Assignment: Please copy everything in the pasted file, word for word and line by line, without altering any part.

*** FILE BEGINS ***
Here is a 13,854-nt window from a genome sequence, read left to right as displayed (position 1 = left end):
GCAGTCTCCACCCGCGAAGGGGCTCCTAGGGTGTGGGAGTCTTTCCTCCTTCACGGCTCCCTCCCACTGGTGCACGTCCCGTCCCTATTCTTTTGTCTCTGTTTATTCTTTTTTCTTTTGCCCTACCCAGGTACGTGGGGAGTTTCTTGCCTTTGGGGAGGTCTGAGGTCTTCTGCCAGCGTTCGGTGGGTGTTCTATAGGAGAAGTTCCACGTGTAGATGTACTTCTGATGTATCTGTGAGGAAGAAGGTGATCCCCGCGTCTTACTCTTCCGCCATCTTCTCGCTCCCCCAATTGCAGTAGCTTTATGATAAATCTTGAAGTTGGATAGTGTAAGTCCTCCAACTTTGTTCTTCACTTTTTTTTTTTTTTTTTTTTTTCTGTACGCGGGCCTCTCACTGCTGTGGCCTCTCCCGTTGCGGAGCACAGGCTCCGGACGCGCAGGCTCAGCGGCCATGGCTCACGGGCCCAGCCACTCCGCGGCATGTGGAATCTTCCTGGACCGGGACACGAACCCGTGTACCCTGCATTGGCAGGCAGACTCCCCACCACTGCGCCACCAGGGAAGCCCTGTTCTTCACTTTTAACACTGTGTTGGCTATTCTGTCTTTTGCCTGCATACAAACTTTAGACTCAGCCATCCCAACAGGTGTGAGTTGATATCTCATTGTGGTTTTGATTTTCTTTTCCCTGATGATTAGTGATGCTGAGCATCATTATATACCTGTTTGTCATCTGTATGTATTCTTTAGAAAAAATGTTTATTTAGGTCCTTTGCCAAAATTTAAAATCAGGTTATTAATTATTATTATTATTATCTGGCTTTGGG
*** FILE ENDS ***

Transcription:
Here is a 13,854-nt window from a genome sequence, read left to right as displayed (position 1 = left end):
GCAGTCTCCACCCGCGAAGGGGCTCCTAGGGTGTGGGAGTCTTTCCTCCTTCACGGCTCCCTCCCACTGGTGCACGTCCCGTCCCTATTCTTTTGTCTCTGTTTATTCTTTTTTCTTTTGCCCTACCCAGGTACGTGGGGAGTTTCTTGCCTTTGGGGAGGTCTGAGGTCTTCTGCCAGCGTTCGGTGGGTGTTCTATAGGAGAAGTTCCACGTGTAGATGTACTTCTGATGTATCTGTGAGGAAGAAGGTGATCCCCGCGTCTTACTCTTCCGCCATCTTCTCGCTCCCCCAATTGCAGTAGCTTTATGATAAATCTTGAAGTTGGATAGTGTAAGTCCTCCAACTTTGTTCTTCACTTTTTTTTTTTTTTTTTTTTTTCTGTACGCGGGCCTCTCACTGCTGTGGCCTCTCCCGTTGCGGAGCACAGGCTCCGGACGCGCAGGCTCAGCGGCCATGGCTCACGGGCCCAGCCACTCCGCGGCATGTGGAATCTTCCTGGACCGGGACACGAACCCGTGTACCCTGCATTGGCAGGCAGACTCCCCACCACTGCGCCACCAGGGAAGCCCTGTTCTTCACTTTTAACACTGTGTTGGCTATTCTGTCTTTTGCCTGCATACAAACTTTAGACTCAGCCATCCCAACAGGTGTGAGTTGATATCTCATTGTGGTTTTGATTTTCTTTTCCCTGATGATTAGTGATGCTGAGCATCATTATATACCTGTTTGTCATCTGTATGTATTCTTTAGAAAAAATGTTTATTTAGGTCCTTTGCCAAAATTTAAAATCAGGTTATTAATTATTATTATTATTATCTGGCTTTGGG